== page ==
First Impressions on the Job

June 30, 2013 Posted by: Miles Knotek

Miles working at Exit Glacier
Miles working at Exit Glacier. Photo: NPS

Hi, my name is Miles Knotek and I am a lifelong Alaskan from nearby Moose Pass. This year I am part of Resource Management as a YCC member of the Exotic Plant Management Team (EPMT). I am excited to learn about invasive plant species, a subject I know little about, and to be in a working environment that is outside and active.

First Impressions on the Job

Early June marked my entrance into the YCC program in Kenai Fjords National Park. As a YCC in the Resource Management department, I have the role of working with the Exotic Plant Management Team. In my first few weeks, we've been faced with a number of tasks. Invasive plant species have of course been at the forefront of all the tasks we do, so hunting for them has been our number one priority. Frequent searches of the Exit Glacier Nature Center, parking lot and lower trails have revealed herbaceous invaders sneaking onto the premises. Prompt removal and mapping is helping to keep these intruders at bay while recording their location flags them for future employees to investigate.

Invasive Plants Management Team (IMPT) on the Harding Icefield Trail.
Exotic Plants Management Team (EPMT) on the Harding Icefield Trail. Photo: NPS / Mile Knotek

While this first introduction into keeping the lower grounds weed free has been vital, my most favorite tasks so far have been venturing into the backcountry and up the Harding Icefield Trail. The team spent a good portion of one week crossing Exit Creek in search of dandelions hidden within the brush of the outwash plain. Record warm temperatures and high river crossings thwarted out first efforts but we were soon successful. Dealing with invasives in the backcountry is extremely vital as they are on the "front line" to spread into more undisturbed and vulnerable areas. Due to a late and cold spring, the primary Harding Icefield Trail excursions brought us back into winter scenery while the valley was in full summer. We succeeded in clearing bits of trail, and rerouting snow paths in other places to preserve the delicate alpine and sub-alpine vegetation. After a few bouts of incredible heat, the snow is just now beginning to recede en masse back up the mountain sides. Investigation for invasives can now begin in earnest with the snow cover removed. My first few weeks in Kenai Fjords have been a great introduction into what lies ahead this summer. I am excited for further excursions this summer and more work to keep the park invasive plant free!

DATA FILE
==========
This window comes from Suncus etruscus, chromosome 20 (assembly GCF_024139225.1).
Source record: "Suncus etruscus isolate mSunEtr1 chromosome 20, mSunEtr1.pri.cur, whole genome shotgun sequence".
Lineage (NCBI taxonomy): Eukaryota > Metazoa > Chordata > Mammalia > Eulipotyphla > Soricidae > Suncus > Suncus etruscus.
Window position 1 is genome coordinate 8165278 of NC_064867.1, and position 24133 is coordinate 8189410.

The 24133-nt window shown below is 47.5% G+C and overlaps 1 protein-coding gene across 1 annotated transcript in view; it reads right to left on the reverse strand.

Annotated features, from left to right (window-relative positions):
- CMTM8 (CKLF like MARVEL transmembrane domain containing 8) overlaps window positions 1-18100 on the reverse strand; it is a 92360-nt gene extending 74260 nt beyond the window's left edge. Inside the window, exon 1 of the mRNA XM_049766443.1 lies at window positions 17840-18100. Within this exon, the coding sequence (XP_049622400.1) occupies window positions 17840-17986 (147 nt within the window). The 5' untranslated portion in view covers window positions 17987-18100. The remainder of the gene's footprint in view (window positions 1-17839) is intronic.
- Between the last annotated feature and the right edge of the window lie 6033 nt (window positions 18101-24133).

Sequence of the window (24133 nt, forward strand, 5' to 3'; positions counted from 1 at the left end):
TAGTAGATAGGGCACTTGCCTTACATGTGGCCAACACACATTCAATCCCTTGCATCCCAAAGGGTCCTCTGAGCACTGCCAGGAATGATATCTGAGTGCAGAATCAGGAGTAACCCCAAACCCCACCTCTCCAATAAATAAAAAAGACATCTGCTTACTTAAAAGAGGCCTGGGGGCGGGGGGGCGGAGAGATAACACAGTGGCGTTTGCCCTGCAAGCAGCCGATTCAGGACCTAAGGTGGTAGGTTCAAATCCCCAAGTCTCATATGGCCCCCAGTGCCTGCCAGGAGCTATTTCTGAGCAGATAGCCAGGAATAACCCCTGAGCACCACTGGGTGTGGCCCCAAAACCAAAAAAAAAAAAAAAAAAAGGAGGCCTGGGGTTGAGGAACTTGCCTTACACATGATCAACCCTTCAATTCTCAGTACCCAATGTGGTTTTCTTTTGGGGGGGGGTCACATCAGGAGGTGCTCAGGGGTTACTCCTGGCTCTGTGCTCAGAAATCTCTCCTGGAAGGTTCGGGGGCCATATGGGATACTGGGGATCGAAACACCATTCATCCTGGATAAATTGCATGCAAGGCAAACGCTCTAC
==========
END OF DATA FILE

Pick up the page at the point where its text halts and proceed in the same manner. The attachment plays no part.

Dandelions next to Herman Leirer Road.
Dandelions next to Herman Leirer Rd. Photo: NPS / Mile Knotek

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Last updated: April 14, 2015

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